Oil prices were down on Friday over negative projections on the future of oil demand and as a strong dollar is ramping up prices for non-US currency holders and discouraging investors.
International benchmark Brent crude was trading at $42.67 per barrel at 0640 GMT for a 1.14% decrease after closing Thursday at $43.16 a barrel.
American benchmark West Texas Intermediate (WTI) was at $40.51 a barrel at the same time for a 1.09% decrease after ending the previous session at $40.96 per barrel.
Oil prices came under pressure based on projections of a slower-than-expected rebound in global oil demand.
According to the International Energy Agency's (IEA) World Energy Outlook (WEO) 2020 report released this week, the global oil demand is forecast to only recover to pre-crisis levels by around 2023.
During a technical committee of the Organization of the Petroleum Exporting Countries (OPEC) and allied oil producers, a group that is known as OPEC+, Secretary- General Mohammad Barkindo said the worst of the current crises is over.
He added: “Our forecast for 2020 oil demand remains at slightly more than 90 million barrels per day, a 10 percent decline for the year.”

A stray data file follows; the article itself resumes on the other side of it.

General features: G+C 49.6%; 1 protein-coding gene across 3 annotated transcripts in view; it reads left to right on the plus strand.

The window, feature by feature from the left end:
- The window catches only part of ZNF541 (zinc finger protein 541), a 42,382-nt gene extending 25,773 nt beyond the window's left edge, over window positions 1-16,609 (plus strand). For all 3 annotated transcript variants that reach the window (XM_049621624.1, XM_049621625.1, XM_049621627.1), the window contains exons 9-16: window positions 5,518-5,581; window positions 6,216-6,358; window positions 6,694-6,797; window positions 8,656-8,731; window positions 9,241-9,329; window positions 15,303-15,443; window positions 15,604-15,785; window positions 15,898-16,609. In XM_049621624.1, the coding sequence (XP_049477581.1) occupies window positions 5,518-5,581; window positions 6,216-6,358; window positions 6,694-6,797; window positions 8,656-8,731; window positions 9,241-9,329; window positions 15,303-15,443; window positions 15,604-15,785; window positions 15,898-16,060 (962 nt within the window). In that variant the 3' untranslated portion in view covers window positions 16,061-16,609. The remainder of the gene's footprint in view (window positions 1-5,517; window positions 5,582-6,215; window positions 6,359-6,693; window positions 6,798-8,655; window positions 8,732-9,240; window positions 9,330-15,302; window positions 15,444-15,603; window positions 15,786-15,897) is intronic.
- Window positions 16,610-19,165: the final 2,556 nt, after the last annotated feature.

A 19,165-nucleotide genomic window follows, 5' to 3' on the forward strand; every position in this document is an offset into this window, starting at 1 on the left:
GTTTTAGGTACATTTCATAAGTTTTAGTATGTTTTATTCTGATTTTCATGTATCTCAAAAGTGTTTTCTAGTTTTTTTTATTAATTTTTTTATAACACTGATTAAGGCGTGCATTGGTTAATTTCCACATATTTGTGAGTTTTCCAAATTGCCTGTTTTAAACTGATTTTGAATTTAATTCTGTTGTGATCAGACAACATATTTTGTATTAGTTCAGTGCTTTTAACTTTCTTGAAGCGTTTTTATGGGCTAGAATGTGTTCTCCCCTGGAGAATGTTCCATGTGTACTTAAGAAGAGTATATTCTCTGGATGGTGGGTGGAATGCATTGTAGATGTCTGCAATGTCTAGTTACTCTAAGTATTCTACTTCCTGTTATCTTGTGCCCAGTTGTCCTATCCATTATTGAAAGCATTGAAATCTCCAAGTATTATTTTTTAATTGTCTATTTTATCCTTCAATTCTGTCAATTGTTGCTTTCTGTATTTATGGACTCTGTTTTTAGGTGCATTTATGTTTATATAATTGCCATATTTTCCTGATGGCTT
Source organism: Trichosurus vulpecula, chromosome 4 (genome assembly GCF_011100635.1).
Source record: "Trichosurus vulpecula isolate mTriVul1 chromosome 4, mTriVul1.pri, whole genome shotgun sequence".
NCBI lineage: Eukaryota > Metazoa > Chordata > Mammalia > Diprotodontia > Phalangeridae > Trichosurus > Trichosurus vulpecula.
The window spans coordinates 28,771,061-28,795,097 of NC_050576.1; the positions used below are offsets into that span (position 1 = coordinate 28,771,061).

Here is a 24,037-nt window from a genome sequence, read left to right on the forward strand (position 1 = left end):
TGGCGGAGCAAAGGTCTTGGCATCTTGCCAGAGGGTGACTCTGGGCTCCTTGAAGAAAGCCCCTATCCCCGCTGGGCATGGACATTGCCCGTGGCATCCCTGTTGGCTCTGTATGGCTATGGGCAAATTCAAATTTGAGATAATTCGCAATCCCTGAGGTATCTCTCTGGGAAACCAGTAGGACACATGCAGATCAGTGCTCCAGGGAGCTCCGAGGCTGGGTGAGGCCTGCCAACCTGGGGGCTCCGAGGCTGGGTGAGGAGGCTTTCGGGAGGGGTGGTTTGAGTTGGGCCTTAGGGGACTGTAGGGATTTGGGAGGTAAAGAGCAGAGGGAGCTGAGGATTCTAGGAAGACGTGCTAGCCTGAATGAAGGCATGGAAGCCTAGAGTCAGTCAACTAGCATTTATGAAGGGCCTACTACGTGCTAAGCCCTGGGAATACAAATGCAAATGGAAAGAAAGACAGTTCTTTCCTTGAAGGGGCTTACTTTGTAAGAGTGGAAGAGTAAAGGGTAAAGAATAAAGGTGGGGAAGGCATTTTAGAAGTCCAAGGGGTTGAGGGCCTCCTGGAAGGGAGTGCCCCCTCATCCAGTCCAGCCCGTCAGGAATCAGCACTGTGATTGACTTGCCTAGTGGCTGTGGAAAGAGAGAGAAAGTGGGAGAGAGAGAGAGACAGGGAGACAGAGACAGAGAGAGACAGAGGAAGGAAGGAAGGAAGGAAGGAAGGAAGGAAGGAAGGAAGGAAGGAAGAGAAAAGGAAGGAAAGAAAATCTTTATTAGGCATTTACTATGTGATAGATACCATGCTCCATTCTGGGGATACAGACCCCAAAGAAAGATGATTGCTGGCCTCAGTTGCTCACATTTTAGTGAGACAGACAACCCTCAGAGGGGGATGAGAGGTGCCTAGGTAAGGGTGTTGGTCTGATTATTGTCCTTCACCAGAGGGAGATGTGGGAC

The US dollar index, which measures the value of the American dollar against a basket of currencies including the Japanese yen, British pound, Canadian dollar, Swedish krona and Swiss franc, reached its highest level of October at 93.80 earlier Friday. This strong dollar rate is putting pressure on oil prices and making the commodity costlier for other currency holders.
Another blow to decreasing oil prices was the unexpected increase in US jobless claims.
Last week, the number of Americans filing new claims for unemployment compensation soared, signaling that the COVID-19 pandemic is causing long-term damage to the labor market.
A total of 898,000 jobless claims were filed, representing a week-on-week increase of 53,000. Analysts expected applicant numbers in the region of 825,000.
-US crude oil inventories fall
However, further price declines were limited by a more-than-expected decline in US crude oil inventories last week.
Data released by the country's Energy Information Administration (EIA) showed that commercial crude oil inventories in the US fell by 3.8 million barrels last week relative to the market expectation of a 2.8 million-barrel draw.
By Sibel Morrow